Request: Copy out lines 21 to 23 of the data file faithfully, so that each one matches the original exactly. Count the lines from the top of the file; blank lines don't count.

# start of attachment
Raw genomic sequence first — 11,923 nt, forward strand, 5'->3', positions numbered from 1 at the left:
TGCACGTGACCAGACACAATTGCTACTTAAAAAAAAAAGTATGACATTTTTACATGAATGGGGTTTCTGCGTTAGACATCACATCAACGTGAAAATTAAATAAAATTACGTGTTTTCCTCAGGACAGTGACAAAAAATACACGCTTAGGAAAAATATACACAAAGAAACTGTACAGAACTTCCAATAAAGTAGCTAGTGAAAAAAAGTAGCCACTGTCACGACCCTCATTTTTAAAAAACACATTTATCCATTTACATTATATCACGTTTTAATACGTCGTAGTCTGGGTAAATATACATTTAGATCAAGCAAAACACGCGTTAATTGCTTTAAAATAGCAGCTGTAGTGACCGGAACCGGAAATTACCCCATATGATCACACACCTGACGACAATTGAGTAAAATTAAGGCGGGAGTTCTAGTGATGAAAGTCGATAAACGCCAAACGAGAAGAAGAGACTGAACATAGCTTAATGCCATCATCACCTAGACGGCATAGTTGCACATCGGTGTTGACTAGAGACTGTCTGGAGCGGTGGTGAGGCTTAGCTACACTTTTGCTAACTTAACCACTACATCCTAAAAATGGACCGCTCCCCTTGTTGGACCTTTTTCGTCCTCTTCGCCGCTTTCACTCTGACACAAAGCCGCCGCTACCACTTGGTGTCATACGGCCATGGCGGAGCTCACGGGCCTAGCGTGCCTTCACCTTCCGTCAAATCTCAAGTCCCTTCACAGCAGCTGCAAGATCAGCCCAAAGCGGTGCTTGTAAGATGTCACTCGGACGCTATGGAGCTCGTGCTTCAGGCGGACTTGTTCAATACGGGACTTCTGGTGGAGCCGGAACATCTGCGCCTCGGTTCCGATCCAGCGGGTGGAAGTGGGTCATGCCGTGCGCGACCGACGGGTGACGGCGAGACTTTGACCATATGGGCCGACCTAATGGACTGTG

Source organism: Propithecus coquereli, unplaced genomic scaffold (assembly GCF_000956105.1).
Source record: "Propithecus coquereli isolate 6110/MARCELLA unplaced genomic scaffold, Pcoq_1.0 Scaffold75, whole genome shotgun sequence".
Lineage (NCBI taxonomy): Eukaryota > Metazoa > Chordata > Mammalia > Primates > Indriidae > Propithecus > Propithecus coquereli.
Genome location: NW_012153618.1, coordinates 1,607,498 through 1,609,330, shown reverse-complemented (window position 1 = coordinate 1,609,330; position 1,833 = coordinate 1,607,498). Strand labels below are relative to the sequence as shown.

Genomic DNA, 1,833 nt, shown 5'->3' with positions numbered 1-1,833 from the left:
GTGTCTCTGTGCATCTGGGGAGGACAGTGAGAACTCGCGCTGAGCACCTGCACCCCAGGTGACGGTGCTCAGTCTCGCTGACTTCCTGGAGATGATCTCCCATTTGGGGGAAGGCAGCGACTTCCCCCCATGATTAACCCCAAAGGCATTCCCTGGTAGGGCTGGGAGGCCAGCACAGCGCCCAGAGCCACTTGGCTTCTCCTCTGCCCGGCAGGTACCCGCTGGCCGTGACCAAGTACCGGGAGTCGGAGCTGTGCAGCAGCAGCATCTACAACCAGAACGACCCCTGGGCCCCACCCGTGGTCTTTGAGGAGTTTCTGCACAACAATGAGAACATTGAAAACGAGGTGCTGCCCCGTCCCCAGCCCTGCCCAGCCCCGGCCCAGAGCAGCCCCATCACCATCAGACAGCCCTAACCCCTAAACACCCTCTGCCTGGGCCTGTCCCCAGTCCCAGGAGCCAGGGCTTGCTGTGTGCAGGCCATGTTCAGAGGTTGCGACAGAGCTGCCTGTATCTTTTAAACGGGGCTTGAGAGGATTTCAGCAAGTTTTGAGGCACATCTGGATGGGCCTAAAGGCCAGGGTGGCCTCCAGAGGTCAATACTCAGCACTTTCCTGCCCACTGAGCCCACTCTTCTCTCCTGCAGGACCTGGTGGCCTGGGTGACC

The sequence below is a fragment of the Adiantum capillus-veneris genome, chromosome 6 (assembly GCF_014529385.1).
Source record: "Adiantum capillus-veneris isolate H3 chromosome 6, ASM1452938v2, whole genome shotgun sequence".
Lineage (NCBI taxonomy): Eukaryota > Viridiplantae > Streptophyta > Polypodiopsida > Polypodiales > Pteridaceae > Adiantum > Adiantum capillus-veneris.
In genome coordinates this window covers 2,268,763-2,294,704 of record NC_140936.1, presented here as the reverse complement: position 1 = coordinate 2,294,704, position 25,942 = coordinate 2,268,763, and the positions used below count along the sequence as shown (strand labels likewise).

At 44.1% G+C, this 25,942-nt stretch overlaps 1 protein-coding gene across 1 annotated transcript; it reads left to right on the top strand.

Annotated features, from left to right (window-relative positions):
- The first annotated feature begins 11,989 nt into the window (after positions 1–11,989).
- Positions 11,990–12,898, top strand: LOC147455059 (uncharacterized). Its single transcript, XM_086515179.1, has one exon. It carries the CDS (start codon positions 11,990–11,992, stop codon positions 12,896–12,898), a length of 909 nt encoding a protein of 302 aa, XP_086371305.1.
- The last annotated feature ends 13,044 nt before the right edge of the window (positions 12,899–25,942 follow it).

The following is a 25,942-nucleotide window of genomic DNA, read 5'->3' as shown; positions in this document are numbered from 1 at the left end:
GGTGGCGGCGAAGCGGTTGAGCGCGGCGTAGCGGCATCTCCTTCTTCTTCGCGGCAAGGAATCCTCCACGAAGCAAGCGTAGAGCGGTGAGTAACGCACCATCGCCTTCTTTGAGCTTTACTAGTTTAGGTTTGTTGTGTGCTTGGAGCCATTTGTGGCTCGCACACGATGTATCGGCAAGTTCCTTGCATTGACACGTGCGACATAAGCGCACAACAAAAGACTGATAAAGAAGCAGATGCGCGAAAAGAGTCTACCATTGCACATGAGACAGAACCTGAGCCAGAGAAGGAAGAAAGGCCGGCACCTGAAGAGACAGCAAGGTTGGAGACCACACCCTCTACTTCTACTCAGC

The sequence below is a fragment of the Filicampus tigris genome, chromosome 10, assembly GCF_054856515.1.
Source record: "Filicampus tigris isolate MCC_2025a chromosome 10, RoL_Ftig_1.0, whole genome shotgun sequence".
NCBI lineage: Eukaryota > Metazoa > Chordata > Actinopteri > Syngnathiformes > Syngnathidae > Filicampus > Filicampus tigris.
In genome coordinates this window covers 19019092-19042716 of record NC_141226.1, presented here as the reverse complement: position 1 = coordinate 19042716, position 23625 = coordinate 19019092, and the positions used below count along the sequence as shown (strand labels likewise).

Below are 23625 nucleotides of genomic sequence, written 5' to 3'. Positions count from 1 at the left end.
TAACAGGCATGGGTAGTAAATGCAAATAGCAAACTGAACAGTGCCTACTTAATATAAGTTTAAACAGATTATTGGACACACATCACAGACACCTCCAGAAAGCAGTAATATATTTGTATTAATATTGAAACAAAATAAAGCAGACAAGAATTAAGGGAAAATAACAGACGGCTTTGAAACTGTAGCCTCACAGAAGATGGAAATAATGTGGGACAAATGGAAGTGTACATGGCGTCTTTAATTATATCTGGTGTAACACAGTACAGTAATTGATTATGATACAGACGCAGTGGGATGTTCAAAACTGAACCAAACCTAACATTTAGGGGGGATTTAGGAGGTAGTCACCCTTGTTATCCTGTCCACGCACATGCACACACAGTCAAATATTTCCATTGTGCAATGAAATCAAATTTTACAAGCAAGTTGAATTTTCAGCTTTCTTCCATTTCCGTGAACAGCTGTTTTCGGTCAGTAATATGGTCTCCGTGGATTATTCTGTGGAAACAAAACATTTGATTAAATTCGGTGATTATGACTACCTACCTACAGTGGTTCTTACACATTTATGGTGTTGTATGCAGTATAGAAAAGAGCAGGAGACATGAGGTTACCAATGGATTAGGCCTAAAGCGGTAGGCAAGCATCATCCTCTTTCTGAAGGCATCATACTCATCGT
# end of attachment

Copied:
Source record: "Filicampus tigris isolate MCC_2025a chromosome 10, RoL_Ftig_1.0, whole genome shotgun sequence".
NCBI lineage: Eukaryota > Metazoa > Chordata > Actinopteri > Syngnathiformes > Syngnathidae > Filicampus > Filicampus tigris.
In genome coordinates this window covers 19019092-19042716 of record NC_141226.1, presented here as the reverse complement: position 1 = coordinate 19042716, position 23625 = coordinate 19019092, and the positions used below count along the sequence as shown (strand labels likewise).